Bidding opened at $10 and after fifteen bids this idea sold for $250, representing perhaps the first time an “idea” has been sold in an auction. The winner is a recreational tennis player in New York. She will receive one hour of mental coaching by Dr. Murray. See http://www.JohnFMurray.com.

“I had a hunch this would draw some attention since so many are beginning to recognize the value of confidence and mental training. The auction testified to broad-based interest,” said Dr. Murray, who has coached some of the top athletes in the world. “The public response justified my hunch.”

The auction was started to demonstrate public and professional interest in training the brain. “We’ve gone almost as far as we can go physically, but mental training is a territory with unlimited potential for improvement in business, sports, or life,” said Murray, who has spoken on this topic on numerous talk shows.

Many pro athletes, teams, businesses, and organizations receive the benefits of mental coaching, but most people are still often surprised to know that these services even exist as there are few legitimate performance psychologists or other professionals to provide these services.

Confidence is described as an umbrella term reflecting all the thoughts, feelings, actions and sensations reflecting self-belief and expectations of success. Top tennis professional Vincent Spadea spoke on national television about the benefits of mental coaching to reverse the longest losing streak in tennis history and return to top 20 in the world.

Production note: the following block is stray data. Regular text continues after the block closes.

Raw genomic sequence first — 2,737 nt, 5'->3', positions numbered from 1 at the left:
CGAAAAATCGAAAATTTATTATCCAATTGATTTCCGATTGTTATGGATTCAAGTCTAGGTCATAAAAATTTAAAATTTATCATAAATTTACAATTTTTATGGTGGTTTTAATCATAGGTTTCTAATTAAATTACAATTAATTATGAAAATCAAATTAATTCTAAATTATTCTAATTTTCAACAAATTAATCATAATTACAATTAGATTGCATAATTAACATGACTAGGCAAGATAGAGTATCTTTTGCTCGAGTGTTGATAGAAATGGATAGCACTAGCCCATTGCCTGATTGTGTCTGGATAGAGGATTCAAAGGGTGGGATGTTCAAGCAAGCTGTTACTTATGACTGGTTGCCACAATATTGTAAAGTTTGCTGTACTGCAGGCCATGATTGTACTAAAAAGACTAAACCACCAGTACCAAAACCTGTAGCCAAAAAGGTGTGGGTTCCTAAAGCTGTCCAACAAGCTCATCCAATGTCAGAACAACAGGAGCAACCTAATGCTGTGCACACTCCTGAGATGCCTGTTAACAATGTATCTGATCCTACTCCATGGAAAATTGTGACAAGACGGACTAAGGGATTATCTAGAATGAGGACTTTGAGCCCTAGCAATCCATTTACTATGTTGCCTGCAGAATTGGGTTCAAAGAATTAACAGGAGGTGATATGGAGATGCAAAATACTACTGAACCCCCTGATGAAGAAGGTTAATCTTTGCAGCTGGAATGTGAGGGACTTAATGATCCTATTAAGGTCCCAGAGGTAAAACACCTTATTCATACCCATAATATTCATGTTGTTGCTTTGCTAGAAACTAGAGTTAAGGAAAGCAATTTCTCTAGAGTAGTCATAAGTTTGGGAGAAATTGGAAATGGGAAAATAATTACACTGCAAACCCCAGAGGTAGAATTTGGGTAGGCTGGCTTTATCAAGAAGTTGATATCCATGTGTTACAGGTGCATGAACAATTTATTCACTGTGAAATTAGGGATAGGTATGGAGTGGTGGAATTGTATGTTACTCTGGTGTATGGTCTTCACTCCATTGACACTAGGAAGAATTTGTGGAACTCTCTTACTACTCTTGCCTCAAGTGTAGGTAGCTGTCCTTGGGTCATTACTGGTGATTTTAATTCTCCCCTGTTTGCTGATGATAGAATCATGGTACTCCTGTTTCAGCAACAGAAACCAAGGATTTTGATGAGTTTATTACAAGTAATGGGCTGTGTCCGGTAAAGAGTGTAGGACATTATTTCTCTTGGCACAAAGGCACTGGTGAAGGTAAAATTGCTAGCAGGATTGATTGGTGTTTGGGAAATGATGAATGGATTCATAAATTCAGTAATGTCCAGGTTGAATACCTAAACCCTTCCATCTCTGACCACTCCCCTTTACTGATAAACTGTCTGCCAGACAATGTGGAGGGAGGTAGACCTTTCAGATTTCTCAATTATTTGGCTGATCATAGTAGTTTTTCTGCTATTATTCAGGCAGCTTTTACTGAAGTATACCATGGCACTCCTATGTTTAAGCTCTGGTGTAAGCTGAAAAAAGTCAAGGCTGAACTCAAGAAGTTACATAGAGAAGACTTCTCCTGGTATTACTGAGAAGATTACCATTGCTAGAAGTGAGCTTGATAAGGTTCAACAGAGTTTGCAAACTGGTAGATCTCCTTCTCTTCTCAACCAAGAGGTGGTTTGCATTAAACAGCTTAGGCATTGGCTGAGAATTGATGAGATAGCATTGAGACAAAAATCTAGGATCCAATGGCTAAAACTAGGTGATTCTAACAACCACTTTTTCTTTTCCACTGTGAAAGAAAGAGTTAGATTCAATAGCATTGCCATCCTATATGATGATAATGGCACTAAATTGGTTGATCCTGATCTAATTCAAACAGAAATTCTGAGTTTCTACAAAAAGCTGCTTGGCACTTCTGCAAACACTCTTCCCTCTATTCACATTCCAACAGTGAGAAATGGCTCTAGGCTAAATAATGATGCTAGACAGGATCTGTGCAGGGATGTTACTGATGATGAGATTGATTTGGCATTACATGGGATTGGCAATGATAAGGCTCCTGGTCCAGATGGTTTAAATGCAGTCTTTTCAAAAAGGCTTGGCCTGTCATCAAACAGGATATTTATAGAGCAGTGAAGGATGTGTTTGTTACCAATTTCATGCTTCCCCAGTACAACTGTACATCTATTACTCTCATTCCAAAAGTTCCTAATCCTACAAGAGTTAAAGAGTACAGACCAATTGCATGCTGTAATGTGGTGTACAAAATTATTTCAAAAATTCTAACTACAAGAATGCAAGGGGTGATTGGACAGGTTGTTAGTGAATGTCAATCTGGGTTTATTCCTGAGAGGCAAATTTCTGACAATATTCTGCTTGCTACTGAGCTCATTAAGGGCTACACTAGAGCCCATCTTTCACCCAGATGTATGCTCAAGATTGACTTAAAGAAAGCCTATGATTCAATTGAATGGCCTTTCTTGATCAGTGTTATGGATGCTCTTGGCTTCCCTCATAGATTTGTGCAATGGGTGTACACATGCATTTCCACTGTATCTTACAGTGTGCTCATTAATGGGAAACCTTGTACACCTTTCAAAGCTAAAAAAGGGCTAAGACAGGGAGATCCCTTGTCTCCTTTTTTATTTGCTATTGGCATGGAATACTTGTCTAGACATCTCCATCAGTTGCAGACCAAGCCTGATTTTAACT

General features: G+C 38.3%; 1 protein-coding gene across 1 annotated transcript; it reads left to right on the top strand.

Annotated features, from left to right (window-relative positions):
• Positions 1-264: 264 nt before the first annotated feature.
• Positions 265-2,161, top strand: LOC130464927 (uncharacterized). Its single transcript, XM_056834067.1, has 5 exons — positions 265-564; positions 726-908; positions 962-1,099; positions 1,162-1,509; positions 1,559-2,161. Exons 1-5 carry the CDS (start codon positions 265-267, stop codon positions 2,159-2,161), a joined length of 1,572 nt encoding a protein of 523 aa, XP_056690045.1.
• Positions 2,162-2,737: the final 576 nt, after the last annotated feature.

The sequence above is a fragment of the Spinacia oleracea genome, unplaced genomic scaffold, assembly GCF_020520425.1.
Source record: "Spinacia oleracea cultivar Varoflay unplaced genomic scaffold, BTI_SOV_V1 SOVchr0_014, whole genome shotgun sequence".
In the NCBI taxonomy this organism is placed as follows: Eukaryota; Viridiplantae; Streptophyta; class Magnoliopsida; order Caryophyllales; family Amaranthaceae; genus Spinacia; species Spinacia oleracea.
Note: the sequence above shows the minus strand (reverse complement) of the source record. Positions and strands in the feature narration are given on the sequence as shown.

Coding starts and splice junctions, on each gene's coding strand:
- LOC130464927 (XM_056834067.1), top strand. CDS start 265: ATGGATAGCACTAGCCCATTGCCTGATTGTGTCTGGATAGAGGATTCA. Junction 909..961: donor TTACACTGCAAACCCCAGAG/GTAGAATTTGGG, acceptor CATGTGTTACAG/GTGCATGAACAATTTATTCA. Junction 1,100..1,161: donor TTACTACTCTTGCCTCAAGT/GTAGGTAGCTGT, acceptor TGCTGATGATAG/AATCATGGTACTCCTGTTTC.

For more information about “mental training” and Dr. Murray go to http://www.JohnFMurray.com.

Contact:
John F. Murray, PhD
TEL: 561-596-9898
FAX: 561-805-8662
http://www.johnfmurray.com
SOURCE John F. Murray, PhD
-0- 12/08/2005
/EDITORS’ ADVISORY: Murray available for interview./
/CONTACT: John F. Murray, 561-596-9898, or fax, 561-805-8662/

Dr. John F. Murray is a sports psychologist and clinical psychologist providing sports psychology and counseling services based in Palm Beach, Florida.

WHY CHEAT IN GOING THE DISTANCE?

Newsday – Dec 6, 2005 – John Hanc – Honest runners say there’s no reward in taking shortcuts. John Hanc is a regular contributor to Newsday.

Janese Decal was driving home from work when she stopped at a Freeport bank to withdraw some cash. As she walked back to her car, a man on a bicycle came pedaling out of the darkness and tried to grab her pocketbook. When Decal resisted, he slammed her down on the pavement of Sunrise Highway before riding off with $260. Decal suffered a severe contusion on her left leg, a bruised femur and a gash in her head that required three stitches.

Three weeks later, against the advice of almost everybody, Decal completed the ING New York City Marathon. “It just meant a lot to me,” said the North Bellmore woman, who – because of her injuries – was forced to walk much of the 26.2 mile distance.

For the 26-year-old marathoner, part of the motivation to compete in the event comes from her involvement in the Long Island chapter of Team in Training, the Leukemia and Lymphoma Society’s marathon fundraising group. To her, running represents a link to a network of like-minded friends, driven by a desire to go the distance, get in shape and, in the process, raise money for a good cause.